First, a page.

Giovanni da Verrazano was an Italian explorer of North America and was born about 1485 into an aristocratic family that owned estates south of Florence, Italy.
In 1506, Verrazano left his privileged life and moved to Dieppe, France, to learn the ways of the sea. He gained experience on commercial voyages and became a captain of a French war vessel.
In 1524, the French king provided Verrazano with four ships to lead a voyage of exploration to North America. Shortly after leaving France, two ships were wrecked and a third returned to France with riches plundered from Spanish merchant vessels.
With 50 sailors aboard La Dauphine, Verrazano pushed on, eventually reaching Cape Fear off North Carolina. Verrazano, like most explorers, was searching for a water route through North America. Long, narrow sandbars run along the North Carolina coast.
Verrazano looked at these sandbars and saw the sea behind them. He did not see the mainland of the giant continent, and he assumed that the water was the Pacific Ocean, meaning he had found the sea route. Fearing the hostile Spanish to the south, Verrazano sailed north. He encountered several American Indians, whom he described as “well fashioned” and “well favored.”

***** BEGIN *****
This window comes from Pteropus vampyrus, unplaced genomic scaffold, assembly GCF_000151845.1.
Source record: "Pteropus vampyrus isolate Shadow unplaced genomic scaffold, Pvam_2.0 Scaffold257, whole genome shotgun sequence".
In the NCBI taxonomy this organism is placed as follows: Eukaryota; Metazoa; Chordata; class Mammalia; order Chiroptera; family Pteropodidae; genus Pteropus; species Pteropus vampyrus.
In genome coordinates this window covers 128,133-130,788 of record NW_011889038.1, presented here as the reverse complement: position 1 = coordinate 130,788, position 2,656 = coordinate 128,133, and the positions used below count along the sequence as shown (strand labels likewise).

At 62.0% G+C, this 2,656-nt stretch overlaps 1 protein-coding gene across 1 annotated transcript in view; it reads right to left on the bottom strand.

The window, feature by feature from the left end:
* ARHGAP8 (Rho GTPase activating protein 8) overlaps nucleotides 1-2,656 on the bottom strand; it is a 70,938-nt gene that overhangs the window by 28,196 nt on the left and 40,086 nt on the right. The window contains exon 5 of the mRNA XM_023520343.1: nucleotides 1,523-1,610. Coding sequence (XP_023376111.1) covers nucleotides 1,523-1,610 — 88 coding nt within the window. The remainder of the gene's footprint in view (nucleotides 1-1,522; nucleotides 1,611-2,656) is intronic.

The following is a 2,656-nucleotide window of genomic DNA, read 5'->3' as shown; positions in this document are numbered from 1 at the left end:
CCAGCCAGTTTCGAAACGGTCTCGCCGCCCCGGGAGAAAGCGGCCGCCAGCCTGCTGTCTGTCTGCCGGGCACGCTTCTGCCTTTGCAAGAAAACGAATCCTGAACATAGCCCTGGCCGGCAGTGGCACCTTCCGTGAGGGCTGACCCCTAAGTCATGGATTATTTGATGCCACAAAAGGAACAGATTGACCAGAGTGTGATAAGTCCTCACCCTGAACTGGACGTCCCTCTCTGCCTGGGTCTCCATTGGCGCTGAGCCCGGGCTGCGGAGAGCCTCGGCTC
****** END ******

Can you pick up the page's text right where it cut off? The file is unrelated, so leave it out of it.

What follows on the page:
On April 17, 1525, Verrazano entered a broad channel leading to a well-protected harbor. Today the strait, the entrance to New York City, is named after Verrazano. Verrazano continued north to Massachusetts and Maine. There, he encountered Indians, Abnaki, who shot arrows at the French. In disgust, he named the area “Land of the Bad People.”
When he reached Newfoundland, Verrazano turned east and returned to France. Verrazano made two more voyages, one to Brazil and another to Florida and the Leeward Islands.
After landing at one, probably Guadeloupe, Verrazano was seized, killed, and reportedly eaten by cannibals.